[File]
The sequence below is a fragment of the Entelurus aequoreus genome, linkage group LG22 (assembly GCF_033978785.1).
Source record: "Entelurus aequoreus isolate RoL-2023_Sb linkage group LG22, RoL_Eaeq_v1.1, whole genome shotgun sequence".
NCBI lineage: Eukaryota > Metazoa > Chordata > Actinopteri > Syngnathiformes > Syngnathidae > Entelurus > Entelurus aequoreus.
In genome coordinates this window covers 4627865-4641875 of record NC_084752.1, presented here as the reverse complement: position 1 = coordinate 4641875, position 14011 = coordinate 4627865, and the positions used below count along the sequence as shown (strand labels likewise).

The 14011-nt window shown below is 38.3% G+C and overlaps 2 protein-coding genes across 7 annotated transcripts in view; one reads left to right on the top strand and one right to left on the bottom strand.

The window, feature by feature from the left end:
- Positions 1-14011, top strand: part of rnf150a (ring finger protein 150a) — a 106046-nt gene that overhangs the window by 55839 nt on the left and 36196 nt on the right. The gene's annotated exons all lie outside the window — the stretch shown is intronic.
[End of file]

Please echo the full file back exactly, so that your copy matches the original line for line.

The sequence below is a fragment of the Entelurus aequoreus genome, linkage group LG22 (assembly GCF_033978785.1).
Source record: "Entelurus aequoreus isolate RoL-2023_Sb linkage group LG22, RoL_Eaeq_v1.1, whole genome shotgun sequence".
NCBI lineage: Eukaryota > Metazoa > Chordata > Actinopteri > Syngnathiformes > Syngnathidae > Entelurus > Entelurus aequoreus.
In genome coordinates this window covers 4627865-4641875 of record NC_084752.1, presented here as the reverse complement: position 1 = coordinate 4641875, position 14011 = coordinate 4627865, and the positions used below count along the sequence as shown (strand labels likewise).

The 14011-nt window shown below is 38.3% G+C and overlaps 2 protein-coding genes across 7 annotated transcripts in view; one reads left to right on the top strand and one right to left on the bottom strand.

The window, feature by feature from the left end:
- Positions 1-14011, top strand: part of rnf150a (ring finger protein 150a) — a 106046-nt gene that overhangs the window by 55839 nt on the left and 36196 nt on the right. The gene's annotated exons all lie outside the window — the stretch shown is intronic.